First, this item we keep on calling a charger isn’t actually a chager, real charger is inside the device being charged. Check out what it is called here>>>>

However, phone “chargers” have been around for a long time. Originally, a USB data port could supply 2.5W of power for charging… because no one expected to be charging anything. They designed USB to power a mouse or a keyboard.

So gradually, most every phone maker built larger power supplies for charging. But there was no way to ask for more USB power under USB rules, so every phone maker came up with a different way to tell their phone it was on a 5W or greater supply,and it could go ahead and pull more current.

Once everyone on the planet had decided to charge their phones via USB ports, the USB organization decided to come up with their own, standard way of doing this. This was called the USB Battery Charging specification, and it was a simple way for a phone and power dongle to agree on at least 7.5W of power.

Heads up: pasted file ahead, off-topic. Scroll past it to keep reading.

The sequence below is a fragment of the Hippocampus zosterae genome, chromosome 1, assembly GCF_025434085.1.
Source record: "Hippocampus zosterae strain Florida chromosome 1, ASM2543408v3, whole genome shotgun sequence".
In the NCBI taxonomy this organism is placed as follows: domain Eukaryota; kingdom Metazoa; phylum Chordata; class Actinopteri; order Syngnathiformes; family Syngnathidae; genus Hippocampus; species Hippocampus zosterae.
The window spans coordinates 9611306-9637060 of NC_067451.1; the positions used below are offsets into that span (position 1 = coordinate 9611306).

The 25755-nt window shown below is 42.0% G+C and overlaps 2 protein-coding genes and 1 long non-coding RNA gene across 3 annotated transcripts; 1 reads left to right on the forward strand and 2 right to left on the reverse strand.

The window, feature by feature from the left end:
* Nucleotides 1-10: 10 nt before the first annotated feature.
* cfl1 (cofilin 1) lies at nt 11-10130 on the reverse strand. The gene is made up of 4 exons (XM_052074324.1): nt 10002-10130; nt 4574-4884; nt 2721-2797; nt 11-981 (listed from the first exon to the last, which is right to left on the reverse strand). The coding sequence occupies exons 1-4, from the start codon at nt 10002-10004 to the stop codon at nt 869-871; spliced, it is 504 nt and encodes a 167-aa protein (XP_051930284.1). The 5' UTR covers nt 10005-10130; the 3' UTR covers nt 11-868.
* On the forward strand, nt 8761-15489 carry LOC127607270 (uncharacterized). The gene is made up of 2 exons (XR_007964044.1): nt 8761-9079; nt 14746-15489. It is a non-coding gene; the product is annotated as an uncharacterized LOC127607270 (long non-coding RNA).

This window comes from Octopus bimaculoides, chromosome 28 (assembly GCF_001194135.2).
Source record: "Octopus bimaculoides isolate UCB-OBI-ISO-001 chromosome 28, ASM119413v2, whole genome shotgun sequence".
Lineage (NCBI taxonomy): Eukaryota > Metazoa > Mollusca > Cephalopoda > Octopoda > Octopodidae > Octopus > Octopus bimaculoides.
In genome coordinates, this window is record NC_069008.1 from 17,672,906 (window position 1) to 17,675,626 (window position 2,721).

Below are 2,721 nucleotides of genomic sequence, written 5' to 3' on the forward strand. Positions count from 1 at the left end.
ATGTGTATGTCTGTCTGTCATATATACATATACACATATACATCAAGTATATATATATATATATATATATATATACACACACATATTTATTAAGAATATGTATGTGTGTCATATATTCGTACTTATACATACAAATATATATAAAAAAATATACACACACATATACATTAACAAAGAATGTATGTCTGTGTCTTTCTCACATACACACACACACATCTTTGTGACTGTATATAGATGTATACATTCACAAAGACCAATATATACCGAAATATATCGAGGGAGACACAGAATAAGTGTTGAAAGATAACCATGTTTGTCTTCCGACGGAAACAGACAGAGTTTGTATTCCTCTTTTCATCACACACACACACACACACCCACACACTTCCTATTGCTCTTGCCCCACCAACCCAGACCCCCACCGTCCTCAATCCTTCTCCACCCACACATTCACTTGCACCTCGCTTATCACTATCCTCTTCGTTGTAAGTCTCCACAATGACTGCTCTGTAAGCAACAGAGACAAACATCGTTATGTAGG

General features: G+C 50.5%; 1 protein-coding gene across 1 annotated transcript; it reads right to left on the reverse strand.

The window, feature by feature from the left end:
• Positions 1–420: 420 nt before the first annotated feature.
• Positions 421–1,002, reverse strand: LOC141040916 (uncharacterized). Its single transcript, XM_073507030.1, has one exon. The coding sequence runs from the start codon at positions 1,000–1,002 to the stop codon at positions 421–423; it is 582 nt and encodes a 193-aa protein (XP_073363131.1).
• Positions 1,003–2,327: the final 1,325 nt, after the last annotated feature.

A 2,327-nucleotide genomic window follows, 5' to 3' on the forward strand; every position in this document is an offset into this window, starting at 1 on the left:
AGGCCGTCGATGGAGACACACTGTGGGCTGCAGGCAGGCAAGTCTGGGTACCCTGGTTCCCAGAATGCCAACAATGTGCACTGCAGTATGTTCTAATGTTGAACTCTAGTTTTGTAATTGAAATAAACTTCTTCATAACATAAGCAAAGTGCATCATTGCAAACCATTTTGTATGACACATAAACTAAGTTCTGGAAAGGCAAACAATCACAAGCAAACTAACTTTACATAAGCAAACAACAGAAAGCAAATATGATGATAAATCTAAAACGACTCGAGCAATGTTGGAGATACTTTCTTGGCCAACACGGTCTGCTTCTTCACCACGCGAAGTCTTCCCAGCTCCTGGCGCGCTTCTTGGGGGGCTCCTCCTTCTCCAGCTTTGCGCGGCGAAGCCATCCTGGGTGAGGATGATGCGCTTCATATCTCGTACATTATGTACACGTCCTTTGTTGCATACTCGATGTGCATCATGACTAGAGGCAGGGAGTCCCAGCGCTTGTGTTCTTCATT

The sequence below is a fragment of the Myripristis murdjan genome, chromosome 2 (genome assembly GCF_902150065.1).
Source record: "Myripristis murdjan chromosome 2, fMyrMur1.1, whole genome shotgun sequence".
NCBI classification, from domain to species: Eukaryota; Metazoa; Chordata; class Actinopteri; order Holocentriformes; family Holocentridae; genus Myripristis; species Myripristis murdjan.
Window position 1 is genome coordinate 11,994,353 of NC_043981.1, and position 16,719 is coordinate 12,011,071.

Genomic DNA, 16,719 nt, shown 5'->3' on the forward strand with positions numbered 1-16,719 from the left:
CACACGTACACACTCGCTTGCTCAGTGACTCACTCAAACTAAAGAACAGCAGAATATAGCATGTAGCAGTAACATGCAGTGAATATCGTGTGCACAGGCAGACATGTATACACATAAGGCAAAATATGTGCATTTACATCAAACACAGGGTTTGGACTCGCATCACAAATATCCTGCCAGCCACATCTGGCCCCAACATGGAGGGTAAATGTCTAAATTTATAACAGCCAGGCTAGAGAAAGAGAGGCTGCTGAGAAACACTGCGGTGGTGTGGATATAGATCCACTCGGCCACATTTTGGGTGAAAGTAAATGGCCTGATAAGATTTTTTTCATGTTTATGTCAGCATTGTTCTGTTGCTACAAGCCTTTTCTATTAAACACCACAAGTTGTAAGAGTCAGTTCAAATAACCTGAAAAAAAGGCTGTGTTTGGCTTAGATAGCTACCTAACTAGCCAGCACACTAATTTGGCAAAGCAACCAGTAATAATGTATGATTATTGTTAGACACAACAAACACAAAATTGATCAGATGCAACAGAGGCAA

These all came pretty close to the current limits on USB cables. To even more power, we would need thicker wires and connectors or higher voltages. Qualcomm, the largest smartphone processor manufacturer, came up with a two-way protocol called Quick Charge, which communicates between phone and power supply to request up to 20V, rather than the usual 5V, for a maximum of 18W.

The USB organization more recently noticed that the USB jack is the standard DC power supply, more standard worldwide, in fact, than any other power connector. So they came up with the new USB power delivery spec that can deliver 60W or 100W, depending on the cable. That’s enough for a laptop, not just a phone. 


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